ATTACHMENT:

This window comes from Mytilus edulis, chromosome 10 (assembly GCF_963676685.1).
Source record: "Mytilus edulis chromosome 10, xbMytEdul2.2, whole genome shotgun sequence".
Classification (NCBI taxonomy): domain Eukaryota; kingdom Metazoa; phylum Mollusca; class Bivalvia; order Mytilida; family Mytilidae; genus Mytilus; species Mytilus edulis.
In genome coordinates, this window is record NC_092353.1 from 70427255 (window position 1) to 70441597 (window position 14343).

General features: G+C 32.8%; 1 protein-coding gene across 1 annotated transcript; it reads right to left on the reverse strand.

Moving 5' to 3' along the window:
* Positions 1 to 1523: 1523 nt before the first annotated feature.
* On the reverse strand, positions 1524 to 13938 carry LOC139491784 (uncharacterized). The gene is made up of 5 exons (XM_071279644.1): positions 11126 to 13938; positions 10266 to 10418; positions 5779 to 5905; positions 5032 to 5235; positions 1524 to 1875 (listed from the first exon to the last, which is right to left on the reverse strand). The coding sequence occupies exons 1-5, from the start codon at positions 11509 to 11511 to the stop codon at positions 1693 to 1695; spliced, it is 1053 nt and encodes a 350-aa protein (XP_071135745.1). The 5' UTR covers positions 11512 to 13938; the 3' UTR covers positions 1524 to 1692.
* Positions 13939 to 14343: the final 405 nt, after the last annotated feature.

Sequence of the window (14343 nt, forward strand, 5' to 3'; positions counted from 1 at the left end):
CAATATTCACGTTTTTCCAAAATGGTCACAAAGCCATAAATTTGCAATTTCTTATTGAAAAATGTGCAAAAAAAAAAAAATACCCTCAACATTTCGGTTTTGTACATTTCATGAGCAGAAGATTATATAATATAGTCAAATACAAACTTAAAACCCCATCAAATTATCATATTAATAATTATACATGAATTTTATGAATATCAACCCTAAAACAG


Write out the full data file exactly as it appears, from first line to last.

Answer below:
This window comes from Mytilus edulis, chromosome 10 (assembly GCF_963676685.1).
Source record: "Mytilus edulis chromosome 10, xbMytEdul2.2, whole genome shotgun sequence".
Classification (NCBI taxonomy): domain Eukaryota; kingdom Metazoa; phylum Mollusca; class Bivalvia; order Mytilida; family Mytilidae; genus Mytilus; species Mytilus edulis.
In genome coordinates, this window is record NC_092353.1 from 70427255 (window position 1) to 70441597 (window position 14343).

General features: G+C 32.8%; 1 protein-coding gene across 1 annotated transcript; it reads right to left on the reverse strand.

Moving 5' to 3' along the window:
* Positions 1 to 1523: 1523 nt before the first annotated feature.
* On the reverse strand, positions 1524 to 13938 carry LOC139491784 (uncharacterized). The gene is made up of 5 exons (XM_071279644.1): positions 11126 to 13938; positions 10266 to 10418; positions 5779 to 5905; positions 5032 to 5235; positions 1524 to 1875 (listed from the first exon to the last, which is right to left on the reverse strand). The coding sequence occupies exons 1-5, from the start codon at positions 11509 to 11511 to the stop codon at positions 1693 to 1695; spliced, it is 1053 nt and encodes a 350-aa protein (XP_071135745.1). The 5' UTR covers positions 11512 to 13938; the 3' UTR covers positions 1524 to 1692.
* Positions 13939 to 14343: the final 405 nt, after the last annotated feature.

Sequence of the window (14343 nt, forward strand, 5' to 3'; positions counted from 1 at the left end):
CAATATTCACGTTTTTCCAAAATGGTCACAAAGCCATAAATTTGCAATTTCTTATTGAAAAATGTGCAAAAAAAAAAAAATACCCTCAACATTTCGGTTTTGTACATTTCATGAGCAGAAGATTATATAATATAGTCAAATACAAACTTAAAACCCCATCAAATTATCATATTAATAATTATACATGAATTTTATGAATATCAACCCTAAAACAG